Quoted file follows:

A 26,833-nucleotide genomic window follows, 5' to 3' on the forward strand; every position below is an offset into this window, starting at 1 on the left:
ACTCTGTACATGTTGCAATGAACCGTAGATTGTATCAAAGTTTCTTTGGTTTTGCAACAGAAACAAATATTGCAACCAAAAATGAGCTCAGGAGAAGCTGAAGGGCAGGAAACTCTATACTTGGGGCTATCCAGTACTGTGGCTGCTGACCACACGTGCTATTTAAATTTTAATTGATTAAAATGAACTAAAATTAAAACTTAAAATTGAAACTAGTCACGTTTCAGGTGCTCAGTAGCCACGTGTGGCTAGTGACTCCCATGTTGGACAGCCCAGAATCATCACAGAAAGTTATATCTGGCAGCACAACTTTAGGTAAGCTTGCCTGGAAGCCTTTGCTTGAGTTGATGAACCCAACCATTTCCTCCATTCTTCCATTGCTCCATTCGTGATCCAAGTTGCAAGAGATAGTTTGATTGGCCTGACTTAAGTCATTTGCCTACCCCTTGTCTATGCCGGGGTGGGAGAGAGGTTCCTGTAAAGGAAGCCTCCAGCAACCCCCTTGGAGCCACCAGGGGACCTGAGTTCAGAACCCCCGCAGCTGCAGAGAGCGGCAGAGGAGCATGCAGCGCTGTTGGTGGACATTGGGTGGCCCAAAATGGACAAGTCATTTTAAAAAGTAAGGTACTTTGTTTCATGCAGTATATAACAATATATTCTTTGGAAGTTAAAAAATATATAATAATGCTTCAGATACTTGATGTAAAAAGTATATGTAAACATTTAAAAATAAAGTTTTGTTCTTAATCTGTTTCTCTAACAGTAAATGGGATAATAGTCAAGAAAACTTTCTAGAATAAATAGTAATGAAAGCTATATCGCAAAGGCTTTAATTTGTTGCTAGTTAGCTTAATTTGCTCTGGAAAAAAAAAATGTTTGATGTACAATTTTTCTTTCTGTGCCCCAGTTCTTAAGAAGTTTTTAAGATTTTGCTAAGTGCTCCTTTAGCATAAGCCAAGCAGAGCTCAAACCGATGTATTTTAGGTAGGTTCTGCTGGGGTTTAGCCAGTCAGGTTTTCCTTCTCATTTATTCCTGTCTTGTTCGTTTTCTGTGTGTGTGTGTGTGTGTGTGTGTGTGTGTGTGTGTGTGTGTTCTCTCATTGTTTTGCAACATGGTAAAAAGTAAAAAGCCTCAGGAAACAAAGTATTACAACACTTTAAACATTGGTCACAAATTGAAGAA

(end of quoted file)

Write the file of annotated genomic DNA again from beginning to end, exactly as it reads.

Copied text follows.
A 26,833-nucleotide genomic window follows, 5' to 3' on the forward strand; every position below is an offset into this window, starting at 1 on the left:
ACTCTGTACATGTTGCAATGAACCGTAGATTGTATCAAAGTTTCTTTGGTTTTGCAACAGAAACAAATATTGCAACCAAAAATGAGCTCAGGAGAAGCTGAAGGGCAGGAAACTCTATACTTGGGGCTATCCAGTACTGTGGCTGCTGACCACACGTGCTATTTAAATTTTAATTGATTAAAATGAACTAAAATTAAAACTTAAAATTGAAACTAGTCACGTTTCAGGTGCTCAGTAGCCACGTGTGGCTAGTGACTCCCATGTTGGACAGCCCAGAATCATCACAGAAAGTTATATCTGGCAGCACAACTTTAGGTAAGCTTGCCTGGAAGCCTTTGCTTGAGTTGATGAACCCAACCATTTCCTCCATTCTTCCATTGCTCCATTCGTGATCCAAGTTGCAAGAGATAGTTTGATTGGCCTGACTTAAGTCATTTGCCTACCCCTTGTCTATGCCGGGGTGGGAGAGAGGTTCCTGTAAAGGAAGCCTCCAGCAACCCCCTTGGAGCCACCAGGGGACCTGAGTTCAGAACCCCCGCAGCTGCAGAGAGCGGCAGAGGAGCATGCAGCGCTGTTGGTGGACATTGGGTGGCCCAAAATGGACAAGTCATTTTAAAAAGTAAGGTACTTTGTTTCATGCAGTATATAACAATATATTCTTTGGAAGTTAAAAAATATATAATAATGCTTCAGATACTTGATGTAAAAAGTATATGTAAACATTTAAAAATAAAGTTTTGTTCTTAATCTGTTTCTCTAACAGTAAATGGGATAATAGTCAAGAAAACTTTCTAGAATAAATAGTAATGAAAGCTATATCGCAAAGGCTTTAATTTGTTGCTAGTTAGCTTAATTTGCTCTGGAAAAAAAAAATGTTTGATGTACAATTTTTCTTTCTGTGCCCCAGTTCTTAAGAAGTTTTTAAGATTTTGCTAAGTGCTCCTTTAGCATAAGCCAAGCAGAGCTCAAACCGATGTATTTTAGGTAGGTTCTGCTGGGGTTTAGCCAGTCAGGTTTTCCTTCTCATTTATTCCTGTCTTGTTCGTTTTCTGTGTGTGTGTGTGTGTGTGTGTGTGTGTGTGTGTGTGTGTGTTCTCTCATTGTTTTGCAACATGGTAAAAAGTAAAAAGCCTCAGGAAACAAAGTATTACAACACTTTAAACATTGGTCACAAATTGAAGAA